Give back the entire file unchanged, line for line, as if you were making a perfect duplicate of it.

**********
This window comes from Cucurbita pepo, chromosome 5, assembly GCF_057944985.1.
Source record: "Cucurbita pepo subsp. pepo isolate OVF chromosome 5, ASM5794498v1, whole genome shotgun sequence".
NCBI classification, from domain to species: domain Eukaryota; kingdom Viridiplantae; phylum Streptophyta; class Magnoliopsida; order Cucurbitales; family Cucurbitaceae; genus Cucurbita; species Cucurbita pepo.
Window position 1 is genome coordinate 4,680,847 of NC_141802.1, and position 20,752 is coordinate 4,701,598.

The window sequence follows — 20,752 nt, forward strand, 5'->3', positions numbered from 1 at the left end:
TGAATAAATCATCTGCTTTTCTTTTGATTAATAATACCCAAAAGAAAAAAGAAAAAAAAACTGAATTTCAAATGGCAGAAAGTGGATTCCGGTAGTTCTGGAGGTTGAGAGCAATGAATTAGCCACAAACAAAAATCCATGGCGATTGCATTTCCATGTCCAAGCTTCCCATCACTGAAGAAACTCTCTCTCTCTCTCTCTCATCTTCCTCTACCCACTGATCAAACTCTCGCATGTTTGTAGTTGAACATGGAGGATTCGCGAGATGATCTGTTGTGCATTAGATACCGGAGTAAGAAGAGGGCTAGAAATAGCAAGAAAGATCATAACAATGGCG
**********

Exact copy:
This window comes from Cucurbita pepo, chromosome 5, assembly GCF_057944985.1.
Source record: "Cucurbita pepo subsp. pepo isolate OVF chromosome 5, ASM5794498v1, whole genome shotgun sequence".
NCBI classification, from domain to species: domain Eukaryota; kingdom Viridiplantae; phylum Streptophyta; class Magnoliopsida; order Cucurbitales; family Cucurbitaceae; genus Cucurbita; species Cucurbita pepo.
Window position 1 is genome coordinate 4,680,847 of NC_141802.1, and position 20,752 is coordinate 4,701,598.

The window sequence follows — 20,752 nt, forward strand, 5'->3', positions numbered from 1 at the left end:
TGAATAAATCATCTGCTTTTCTTTTGATTAATAATACCCAAAAGAAAAAAGAAAAAAAAACTGAATTTCAAATGGCAGAAAGTGGATTCCGGTAGTTCTGGAGGTTGAGAGCAATGAATTAGCCACAAACAAAAATCCATGGCGATTGCATTTCCATGTCCAAGCTTCCCATCACTGAAGAAACTCTCTCTCTCTCTCTCTCATCTTCCTCTACCCACTGATCAAACTCTCGCATGTTTGTAGTTGAACATGGAGGATTCGCGAGATGATCTGTTGTGCATTAGATACCGGAGTAAGAAGAGGGCTAGAAATAGCAAGAAAGATCATAACAATGGCG